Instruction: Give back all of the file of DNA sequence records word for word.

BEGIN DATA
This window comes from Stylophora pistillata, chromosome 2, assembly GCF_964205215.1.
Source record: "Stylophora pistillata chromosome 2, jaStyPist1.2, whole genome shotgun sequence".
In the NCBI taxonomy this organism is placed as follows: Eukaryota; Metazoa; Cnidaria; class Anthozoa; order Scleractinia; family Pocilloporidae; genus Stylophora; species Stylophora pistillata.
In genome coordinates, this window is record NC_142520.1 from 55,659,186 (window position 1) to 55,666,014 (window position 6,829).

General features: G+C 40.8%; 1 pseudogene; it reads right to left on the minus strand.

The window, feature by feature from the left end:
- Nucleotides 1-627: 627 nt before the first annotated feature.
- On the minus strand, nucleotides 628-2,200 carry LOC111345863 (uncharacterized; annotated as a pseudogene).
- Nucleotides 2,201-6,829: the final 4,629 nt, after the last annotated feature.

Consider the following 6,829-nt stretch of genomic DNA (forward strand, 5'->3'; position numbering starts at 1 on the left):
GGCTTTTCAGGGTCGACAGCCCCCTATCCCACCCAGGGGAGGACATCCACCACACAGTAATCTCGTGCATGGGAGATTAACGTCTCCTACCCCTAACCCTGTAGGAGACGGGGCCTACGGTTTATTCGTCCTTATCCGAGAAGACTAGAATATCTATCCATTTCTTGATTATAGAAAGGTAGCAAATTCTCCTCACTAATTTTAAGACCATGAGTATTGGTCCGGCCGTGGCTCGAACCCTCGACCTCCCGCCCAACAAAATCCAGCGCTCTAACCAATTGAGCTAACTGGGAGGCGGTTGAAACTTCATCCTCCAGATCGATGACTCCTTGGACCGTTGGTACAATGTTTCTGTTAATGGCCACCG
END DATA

This window comes from Stylophora pistillata, chromosome 2, assembly GCF_964205215.1.
Source record: "Stylophora pistillata chromosome 2, jaStyPist1.2, whole genome shotgun sequence".
In the NCBI taxonomy this organism is placed as follows: Eukaryota; Metazoa; Cnidaria; class Anthozoa; order Scleractinia; family Pocilloporidae; genus Stylophora; species Stylophora pistillata.
In genome coordinates, this window is record NC_142520.1 from 55,659,186 (window position 1) to 55,666,014 (window position 6,829).

General features: G+C 40.8%; 1 pseudogene; it reads right to left on the minus strand.

The window, feature by feature from the left end:
- Nucleotides 1-627: 627 nt before the first annotated feature.
- On the minus strand, nucleotides 628-2,200 carry LOC111345863 (uncharacterized; annotated as a pseudogene).
- Nucleotides 2,201-6,829: the final 4,629 nt, after the last annotated feature.

Consider the following 6,829-nt stretch of genomic DNA (forward strand, 5'->3'; position numbering starts at 1 on the left):
GGCTTTTCAGGGTCGACAGCCCCCTATCCCACCCAGGGGAGGACATCCACCACACAGTAATCTCGTGCATGGGAGATTAACGTCTCCTACCCCTAACCCTGTAGGAGACGGGGCCTACGGTTTATTCGTCCTTATCCGAGAAGACTAGAATATCTATCCATTTCTTGATTATAGAAAGGTAGCAAATTCTCCTCACTAATTTTAAGACCATGAGTATTGGTCCGGCCGTGGCTCGAACCCTCGACCTCCCGCCCAACAAAATCCAGCGCTCTAACCAATTGAGCTAACTGGGAGGCGGTTGAAACTTCATCCTCCAGATCGATGACTCCTTGGACCGTTGGTACAATGTTTCTGTTAATGGCCACCG